Here is where God came in (not that He is ever OUT of the picture).  The very next day, Mike felt better (some loose ends got pinned down).  But all of a sudden, the tables were reversed and I felt out of sorts.  Does that surprise you, that 2 selfish sinners can mope around at times?  That we LIKE moping around at times?  No need to pretend – not trying to impress anyone – we’re no different than you!out of sorts cat

 

 

Nonetheless, I think MY funk caught him by surprise.  But here is where his love kicked in.  By the end of the evening as I continued in my ‘blah-ness’, he started radiating soft words, a kind face and understanding gestures, all the while giving me space.  I didn’t sense any expectations, just love.  Despite how comforting it was,  I could not bring myself to communicate that it was helping, that it felt like soft rain on a parched ground.   All I could do was soak it in.

The next day I felt like my old self and could relate in my normal soft way to my husband and best friend.  My down day coming on the heels of his was valuable.   Here is what I learned:

  • Outward shows of love DO make a difference
  • It takes time to be able to let someone know that it has helped
  • Therefore, we should ‘love on’ even when there is no response or visible impact on the other
  • Love is never wasted
  • The energy sacrificed to be soft, especially when someone is hard and tight, is worth the expense
  • People who are cold and prickly are at those times most in need of love
  • Our normal reaction, if we let our selfish nature guide us, is to say: That’s it! I’ve given you a measure of gratuitous love.  If you’re not going to show any appreciation or reaction to my ‘gift’, then I’ll turn it off!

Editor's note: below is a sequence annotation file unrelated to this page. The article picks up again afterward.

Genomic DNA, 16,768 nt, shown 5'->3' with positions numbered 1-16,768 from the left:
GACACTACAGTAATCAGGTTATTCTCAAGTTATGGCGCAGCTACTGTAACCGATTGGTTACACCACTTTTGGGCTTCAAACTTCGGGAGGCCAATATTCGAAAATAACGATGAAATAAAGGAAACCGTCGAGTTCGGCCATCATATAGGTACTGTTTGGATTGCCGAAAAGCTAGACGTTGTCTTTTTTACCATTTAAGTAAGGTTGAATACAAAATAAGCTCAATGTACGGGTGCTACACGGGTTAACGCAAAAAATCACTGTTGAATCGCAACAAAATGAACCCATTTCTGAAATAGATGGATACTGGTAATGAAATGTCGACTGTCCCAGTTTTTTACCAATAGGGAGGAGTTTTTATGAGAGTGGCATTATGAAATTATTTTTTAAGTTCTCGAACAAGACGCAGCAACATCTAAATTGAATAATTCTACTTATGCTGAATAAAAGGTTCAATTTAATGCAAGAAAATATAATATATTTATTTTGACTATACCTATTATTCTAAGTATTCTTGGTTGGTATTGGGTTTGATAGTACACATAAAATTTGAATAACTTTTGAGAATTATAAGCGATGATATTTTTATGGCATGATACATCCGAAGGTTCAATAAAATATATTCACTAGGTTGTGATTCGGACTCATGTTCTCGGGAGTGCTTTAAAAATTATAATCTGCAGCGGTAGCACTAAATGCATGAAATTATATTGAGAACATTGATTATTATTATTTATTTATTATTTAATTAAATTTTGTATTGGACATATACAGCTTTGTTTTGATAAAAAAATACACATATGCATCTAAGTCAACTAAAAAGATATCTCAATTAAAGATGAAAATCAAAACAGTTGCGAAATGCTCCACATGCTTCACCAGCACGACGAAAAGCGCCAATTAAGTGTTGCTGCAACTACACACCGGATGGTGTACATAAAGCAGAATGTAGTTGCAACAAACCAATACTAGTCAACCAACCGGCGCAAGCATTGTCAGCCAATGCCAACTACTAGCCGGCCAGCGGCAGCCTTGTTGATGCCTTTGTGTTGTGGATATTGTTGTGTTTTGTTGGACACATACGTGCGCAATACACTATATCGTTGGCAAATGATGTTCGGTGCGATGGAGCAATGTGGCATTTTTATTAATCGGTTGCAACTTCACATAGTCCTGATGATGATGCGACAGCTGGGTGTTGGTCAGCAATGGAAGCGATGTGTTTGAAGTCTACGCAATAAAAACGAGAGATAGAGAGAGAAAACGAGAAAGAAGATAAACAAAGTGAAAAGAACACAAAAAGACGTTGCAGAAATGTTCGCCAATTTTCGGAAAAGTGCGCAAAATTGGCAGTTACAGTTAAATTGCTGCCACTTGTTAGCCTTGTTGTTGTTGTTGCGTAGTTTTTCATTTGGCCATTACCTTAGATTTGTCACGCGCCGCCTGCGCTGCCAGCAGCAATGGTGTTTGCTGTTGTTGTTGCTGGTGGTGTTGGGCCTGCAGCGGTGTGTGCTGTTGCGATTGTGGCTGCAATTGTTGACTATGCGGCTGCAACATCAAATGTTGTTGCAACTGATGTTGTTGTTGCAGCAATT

• I’m so glad God doesn’t treat us that way!  He keeps loving us especially when we don’t deserve it.  (do we ever ‘deserve’ God’s love?)
  • They say the purpose of marriage is to make us more Christ-like.  I’m encouraged that after 34 years of sinning against each other in marriage, Mike and I can occasionally lurch forward in grace-filled moments.

These insights were worth 2 days of the dumps!

Despondant Cat

 

 

Freedom that comes with honest self-appraisal

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I heard the concept of hope described as the golden feeling

of having something to look forward to.

If you’re like me, you enjoy having something new in which to hope, to anticipate, to savor, or to find relief from pain or the mundane.  Something like an event, a trip, stuff or a transition.

We can also place our hope in people – – to meet our needs.  The kicker is when they don’t live up to our expectations, when they disappoint.

Among many intermittent friendships with other Christian women, I’ve enjoyed one long and sustained relationship. For over ten years, this gal and I met weekly for coffee and fellowship at Starbucks, until I moved away this past June.

Our weekly hour of spiritual and life catch-up covered both years when we read & discussed books together, to seasons of just plain keeping up with each other’s interests and needs.  Twice I betrayed her trust by divulging a confidence.  And our friendship endured and strengthened.